They greeted the good news by bursting crackers and dancing to the beats of singarimelam . They fashioned a mock grave marked with ‘6:30’ and bid it a ‘grief-stricken departure’. For women hostellers of the College of Engineering, Trivandrum, February 21 marked the arrival of something fundamental they have been fighting for long: getting a hidebound hostel curfew extended.
At the forefront of the campaign, which has subsequently inspired students of other colleges in the city too, was Azadi: Educate, Organise, Agitate, a students-led movement supported by the college union. With an “age-old” 6.30 pm curfew for those in the Ladies Hostel, students say they faced “discrimination” while the men hostellers were permitted to stay out till 9.30 pm. “Hostel authorities would not bother much about the comings and goings of boys. However, more than the gender disparity, what bothered us more was the big inconvenience such a restriction caused. Forget stepping out to have a good time or dining out, we could not even use the library beyond 6.30 pm,” says Anjuradh TR, College Union Lady Representative and an Azadi member. With the college library and laboratories open till 9 pm, female students say sometimes they could not manage to get even academic work done on schedule. About 750 students currently stay in CET’s Ladies Hostel, which is divided into two buildings.
Though the “fight for freedom” tasted success only now, the seeds for the struggle were sown in 2015 when former students formed the group ‘Break the Curfew’ with the objective of getting hostel entry timings extended. However, it fizzled out after “stern interventions” from the college and the PTA, which, students say, rather unilaterally overruled their demands. Azadi was formed after the previous college union election as a “non-political” student body, with an executive committee comprising 12 women and 8 men.
“Though unquestioningly followed for years, we doubted if there was indeed such a rule for hostel curfew as, in different colleges, different timings were being followed. When we petitioned the Principal, he said he was not in a position to take a suo motu decision. We then approached State gender adviser TK Anandi, who pointed out that there was in fact no such rule but that the final decision was with the institution head,” says Fathima Nishma, a third-year student from Malappuram. As the deadlock continued despite a series of negotiations during which students were made to “run from pillar to post”, 10 students intentionally broke the curfew by entering the hostel by 9.15 pm on February 18. As word spread, over 100 students followed suit on the second and the third days, before the college authorities relented and released a circular, notifying the extension of timings to 9.30 pm.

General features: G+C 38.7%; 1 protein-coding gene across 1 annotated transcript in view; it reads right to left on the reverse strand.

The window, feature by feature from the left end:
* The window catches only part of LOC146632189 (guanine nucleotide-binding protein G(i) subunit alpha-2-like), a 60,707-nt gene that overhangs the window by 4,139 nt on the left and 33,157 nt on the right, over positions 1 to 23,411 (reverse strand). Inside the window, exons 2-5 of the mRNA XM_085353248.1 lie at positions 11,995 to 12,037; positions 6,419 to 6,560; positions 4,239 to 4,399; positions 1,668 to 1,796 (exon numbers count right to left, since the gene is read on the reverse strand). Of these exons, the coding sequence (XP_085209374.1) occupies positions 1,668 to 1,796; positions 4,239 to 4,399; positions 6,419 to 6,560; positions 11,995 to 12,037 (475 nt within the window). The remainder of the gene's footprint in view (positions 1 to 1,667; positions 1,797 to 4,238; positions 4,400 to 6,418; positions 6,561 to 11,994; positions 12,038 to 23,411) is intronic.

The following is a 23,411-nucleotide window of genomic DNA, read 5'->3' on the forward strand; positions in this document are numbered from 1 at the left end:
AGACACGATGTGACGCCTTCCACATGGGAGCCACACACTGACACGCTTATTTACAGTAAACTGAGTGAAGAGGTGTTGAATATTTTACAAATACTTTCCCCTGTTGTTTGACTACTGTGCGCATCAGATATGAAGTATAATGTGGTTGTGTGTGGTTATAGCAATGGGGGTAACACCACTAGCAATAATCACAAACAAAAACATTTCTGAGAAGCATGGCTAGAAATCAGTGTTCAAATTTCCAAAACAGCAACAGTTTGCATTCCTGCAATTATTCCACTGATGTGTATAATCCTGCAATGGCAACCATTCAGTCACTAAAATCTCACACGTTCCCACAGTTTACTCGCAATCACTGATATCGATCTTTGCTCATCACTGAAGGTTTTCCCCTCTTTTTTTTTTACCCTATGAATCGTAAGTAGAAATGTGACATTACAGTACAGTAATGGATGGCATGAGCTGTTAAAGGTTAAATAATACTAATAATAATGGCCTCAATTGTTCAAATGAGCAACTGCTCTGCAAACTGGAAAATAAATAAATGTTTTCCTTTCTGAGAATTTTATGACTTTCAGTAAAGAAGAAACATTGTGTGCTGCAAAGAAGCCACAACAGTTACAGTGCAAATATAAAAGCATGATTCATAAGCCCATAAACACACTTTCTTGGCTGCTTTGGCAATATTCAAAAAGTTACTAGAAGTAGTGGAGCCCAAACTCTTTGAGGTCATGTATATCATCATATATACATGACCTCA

Joakkim Francis, an Azadi member, claims hostel authorities were using the “safety factor” as a smokescreen for “moral policing”. “If a student is found to break the rules, the authorities have the right to take commensurate disciplinary actions but instead they resorted to a blanket ban,” he says.
Close on the heels of the agitation at CET, students of Government Law College too recently staged protests in favour of a six-point demand, one of which was extension of hostel curfew at 5.30 pm. “The restrictions were unreasonable and regressive, especially in an age when women are enjoying greater freedom. The curfew prevented us from attending coaching classes for exams such as civil services, PSC etc after class hours. The students are able to do that now without fear of having to rush back to meet the deadline,” says Priyanka Roy, a law college student. The management has since revised the hostel curfew till 9 pm. Priyaka points out that fearing “reprimands”, hostellers often stayed out at friends’ places if they had to attend cultural events in the city. “During events such as the IFFFK, many would even reach out to safe shelter home facilities like Ente Koodu [a facility for women run by the Corporation],” she adds.
However, students staying in ladies’ hostels in many other colleges in the city continue to be at the receiving end of hidebound strictures. Aswathi Babu, a B.Sc Maths student of University College, wishes that the curfew be extended till at least 8 pm. “The authorities harp on safety issues but aren’t similar problems happening in broad daylight too?” asks Aswathi, who stays at the University Women’s hostel at Vazhuthacaud, a common hostel for students of Women’s College, Arts College and University College, where the curfew remains at 6 pm. “What’s more irksome is how we have to explain where we were and what we were doing when the security guard asks for explanations for being late,” she says.
For sportswoman like Aneeta P V, an M Com student of Mar Ivanios College, Nalanchira, “permission in advance” often comes to her aid. “We (sports team) frequently travel for matches and can’t stick to hostel timings always. On such days, we have to inform the hostel about our timings,” says Aneeta, a college basketball player. But she disapproves of the hostel policy of not allowing students to avail themselves of food delivery after 6 pm, the de facto curfew. “Boys have the freedom to walk out and walk in at their convenience, but we are not even allowed to collect dinner from outside,” she says.
However, train delays are something out of their hands during weekends and holidays when many return after home visits. Scheduling journeys in line with hostel curfew often proves distressing. “On such occasions, many students request their parents to directly call up and inform the authorities to avoid an earful!” exclaims Aneeta.